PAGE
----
Every time I see one of these, I find it somewhat jarring. (Pictured is one of those “If you’re asked to pay something other than this amount, call this number” signs outside a Taco Bell drive-through window.)
What it tells me is: the people inside cannot be trusted — so much so that we don’t want you just to ask them to revise the amount they say you owe, but to call us and rat them out, because they’re essentially criminals on probation.
It’s like one of those sex-offender electronic ankle devices, only for a whole taco joint.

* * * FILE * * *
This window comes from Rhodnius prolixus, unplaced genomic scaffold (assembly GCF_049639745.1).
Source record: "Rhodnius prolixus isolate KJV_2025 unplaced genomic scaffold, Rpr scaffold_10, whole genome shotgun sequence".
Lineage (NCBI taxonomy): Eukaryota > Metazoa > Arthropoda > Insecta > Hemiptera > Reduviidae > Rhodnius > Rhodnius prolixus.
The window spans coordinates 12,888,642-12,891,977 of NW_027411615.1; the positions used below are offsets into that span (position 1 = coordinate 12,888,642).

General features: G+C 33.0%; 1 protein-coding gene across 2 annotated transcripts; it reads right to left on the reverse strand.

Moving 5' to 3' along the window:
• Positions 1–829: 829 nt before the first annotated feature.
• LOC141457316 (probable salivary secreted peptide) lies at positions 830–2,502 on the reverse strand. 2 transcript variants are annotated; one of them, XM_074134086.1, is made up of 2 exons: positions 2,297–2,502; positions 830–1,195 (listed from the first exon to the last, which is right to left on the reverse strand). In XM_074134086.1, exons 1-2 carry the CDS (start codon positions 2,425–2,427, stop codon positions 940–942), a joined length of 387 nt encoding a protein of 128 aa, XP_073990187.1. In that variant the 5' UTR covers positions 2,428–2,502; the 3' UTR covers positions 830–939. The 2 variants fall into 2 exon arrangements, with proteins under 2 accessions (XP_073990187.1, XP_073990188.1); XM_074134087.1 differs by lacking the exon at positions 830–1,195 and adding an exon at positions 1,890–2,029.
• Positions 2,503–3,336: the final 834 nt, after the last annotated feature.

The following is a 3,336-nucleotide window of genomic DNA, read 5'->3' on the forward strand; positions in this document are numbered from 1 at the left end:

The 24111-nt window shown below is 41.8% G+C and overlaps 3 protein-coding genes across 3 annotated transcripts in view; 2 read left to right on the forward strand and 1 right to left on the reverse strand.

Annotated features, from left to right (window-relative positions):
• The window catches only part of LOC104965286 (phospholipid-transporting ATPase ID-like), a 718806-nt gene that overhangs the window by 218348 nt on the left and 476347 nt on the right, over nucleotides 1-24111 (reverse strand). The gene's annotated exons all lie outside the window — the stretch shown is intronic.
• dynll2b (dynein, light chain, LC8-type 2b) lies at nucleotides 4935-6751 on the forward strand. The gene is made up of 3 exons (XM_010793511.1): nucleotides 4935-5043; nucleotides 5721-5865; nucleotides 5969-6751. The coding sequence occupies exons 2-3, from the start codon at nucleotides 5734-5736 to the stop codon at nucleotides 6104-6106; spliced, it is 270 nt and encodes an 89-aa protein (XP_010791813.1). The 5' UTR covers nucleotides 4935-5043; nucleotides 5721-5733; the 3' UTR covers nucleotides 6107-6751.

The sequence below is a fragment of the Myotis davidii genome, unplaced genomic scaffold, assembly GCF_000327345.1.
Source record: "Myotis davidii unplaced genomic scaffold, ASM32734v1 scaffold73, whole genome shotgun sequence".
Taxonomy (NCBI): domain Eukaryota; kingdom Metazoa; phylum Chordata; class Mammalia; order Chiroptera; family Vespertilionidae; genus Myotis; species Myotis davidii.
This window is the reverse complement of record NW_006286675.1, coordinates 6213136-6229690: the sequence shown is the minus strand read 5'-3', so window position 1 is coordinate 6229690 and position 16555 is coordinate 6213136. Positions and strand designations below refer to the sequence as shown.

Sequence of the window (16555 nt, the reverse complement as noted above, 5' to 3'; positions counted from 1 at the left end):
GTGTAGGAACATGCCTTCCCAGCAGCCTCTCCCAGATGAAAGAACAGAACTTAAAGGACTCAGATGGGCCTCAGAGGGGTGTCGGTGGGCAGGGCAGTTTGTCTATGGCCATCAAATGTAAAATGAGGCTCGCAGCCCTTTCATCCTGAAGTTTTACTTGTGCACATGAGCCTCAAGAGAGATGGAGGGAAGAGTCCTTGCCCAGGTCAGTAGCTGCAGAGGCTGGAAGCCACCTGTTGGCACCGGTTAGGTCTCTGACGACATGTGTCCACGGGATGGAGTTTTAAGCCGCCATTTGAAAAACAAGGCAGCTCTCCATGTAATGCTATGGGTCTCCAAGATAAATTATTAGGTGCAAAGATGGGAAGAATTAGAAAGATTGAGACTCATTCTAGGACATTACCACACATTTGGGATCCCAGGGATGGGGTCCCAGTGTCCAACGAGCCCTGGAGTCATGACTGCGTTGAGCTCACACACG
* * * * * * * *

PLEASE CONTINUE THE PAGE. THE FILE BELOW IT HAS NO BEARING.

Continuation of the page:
I honestly don’t think I’m overstating the case — at least not for myself. It really does make me think of all of these things.
It’s basically an architectural element, one which shapes the environment in a very particular way. No matter how friendly or responsible your particular fast-food window helper might be, this sign makes sure you question their honesty, even if for just a moment. That you, essentially without your consent, join a sort of police force that’s keeping them in line from outside their enclosure.
If I can’t trust the amount of money they’re asking of me, something I can actually verify by checking the prices on the menu, why should I trust that the food itself is safe and uncorrupted?
If I were a true pomo nerd, I’d start quoting Foucault. As it stands, I’ll just get my Nacho Grande and stop thinking so much.